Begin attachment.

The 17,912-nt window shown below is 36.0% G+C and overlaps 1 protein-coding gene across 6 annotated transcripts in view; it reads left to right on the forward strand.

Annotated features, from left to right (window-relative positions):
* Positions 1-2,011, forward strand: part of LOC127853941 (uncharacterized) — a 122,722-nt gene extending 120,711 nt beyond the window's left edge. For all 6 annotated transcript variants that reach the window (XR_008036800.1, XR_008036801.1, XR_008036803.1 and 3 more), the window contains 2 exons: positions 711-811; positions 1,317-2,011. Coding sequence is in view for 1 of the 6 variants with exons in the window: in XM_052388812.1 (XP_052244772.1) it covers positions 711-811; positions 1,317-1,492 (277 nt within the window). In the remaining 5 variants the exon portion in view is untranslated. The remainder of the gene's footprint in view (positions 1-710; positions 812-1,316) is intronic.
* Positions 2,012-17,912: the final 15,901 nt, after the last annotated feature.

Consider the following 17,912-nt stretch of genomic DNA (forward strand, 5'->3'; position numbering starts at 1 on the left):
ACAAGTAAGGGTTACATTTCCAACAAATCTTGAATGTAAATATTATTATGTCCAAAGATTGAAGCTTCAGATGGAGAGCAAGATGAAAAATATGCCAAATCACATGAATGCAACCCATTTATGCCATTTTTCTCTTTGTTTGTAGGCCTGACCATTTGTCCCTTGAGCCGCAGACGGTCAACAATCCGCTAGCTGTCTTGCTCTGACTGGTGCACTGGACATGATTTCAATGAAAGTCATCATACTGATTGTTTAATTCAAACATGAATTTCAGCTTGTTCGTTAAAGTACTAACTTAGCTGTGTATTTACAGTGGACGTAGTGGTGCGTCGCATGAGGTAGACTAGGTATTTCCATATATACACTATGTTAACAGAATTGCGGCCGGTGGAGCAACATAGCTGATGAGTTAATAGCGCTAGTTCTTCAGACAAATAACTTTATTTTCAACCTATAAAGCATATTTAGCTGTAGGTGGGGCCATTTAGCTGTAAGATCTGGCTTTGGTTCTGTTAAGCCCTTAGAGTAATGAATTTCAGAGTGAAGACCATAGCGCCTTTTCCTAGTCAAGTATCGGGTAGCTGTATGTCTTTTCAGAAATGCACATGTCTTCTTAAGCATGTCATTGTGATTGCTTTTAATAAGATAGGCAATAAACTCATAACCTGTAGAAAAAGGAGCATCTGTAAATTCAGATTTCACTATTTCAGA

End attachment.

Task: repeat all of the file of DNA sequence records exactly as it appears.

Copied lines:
The 17,912-nt window shown below is 36.0% G+C and overlaps 1 protein-coding gene across 6 annotated transcripts in view; it reads left to right on the forward strand.

Annotated features, from left to right (window-relative positions):
* Positions 1-2,011, forward strand: part of LOC127853941 (uncharacterized) — a 122,722-nt gene extending 120,711 nt beyond the window's left edge. For all 6 annotated transcript variants that reach the window (XR_008036800.1, XR_008036801.1, XR_008036803.1 and 3 more), the window contains 2 exons: positions 711-811; positions 1,317-2,011. Coding sequence is in view for 1 of the 6 variants with exons in the window: in XM_052388812.1 (XP_052244772.1) it covers positions 711-811; positions 1,317-1,492 (277 nt within the window). In the remaining 5 variants the exon portion in view is untranslated. The remainder of the gene's footprint in view (positions 1-710; positions 812-1,316) is intronic.
* Positions 2,012-17,912: the final 15,901 nt, after the last annotated feature.

Consider the following 17,912-nt stretch of genomic DNA (forward strand, 5'->3'; position numbering starts at 1 on the left):
ACAAGTAAGGGTTACATTTCCAACAAATCTTGAATGTAAATATTATTATGTCCAAAGATTGAAGCTTCAGATGGAGAGCAAGATGAAAAATATGCCAAATCACATGAATGCAACCCATTTATGCCATTTTTCTCTTTGTTTGTAGGCCTGACCATTTGTCCCTTGAGCCGCAGACGGTCAACAATCCGCTAGCTGTCTTGCTCTGACTGGTGCACTGGACATGATTTCAATGAAAGTCATCATACTGATTGTTTAATTCAAACATGAATTTCAGCTTGTTCGTTAAAGTACTAACTTAGCTGTGTATTTACAGTGGACGTAGTGGTGCGTCGCATGAGGTAGACTAGGTATTTCCATATATACACTATGTTAACAGAATTGCGGCCGGTGGAGCAACATAGCTGATGAGTTAATAGCGCTAGTTCTTCAGACAAATAACTTTATTTTCAACCTATAAAGCATATTTAGCTGTAGGTGGGGCCATTTAGCTGTAAGATCTGGCTTTGGTTCTGTTAAGCCCTTAGAGTAATGAATTTCAGAGTGAAGACCATAGCGCCTTTTCCTAGTCAAGTATCGGGTAGCTGTATGTCTTTTCAGAAATGCACATGTCTTCTTAAGCATGTCATTGTGATTGCTTTTAATAAGATAGGCAATAAACTCATAACCTGTAGAAAAAGGAGCATCTGTAAATTCAGATTTCACTATTTCAGA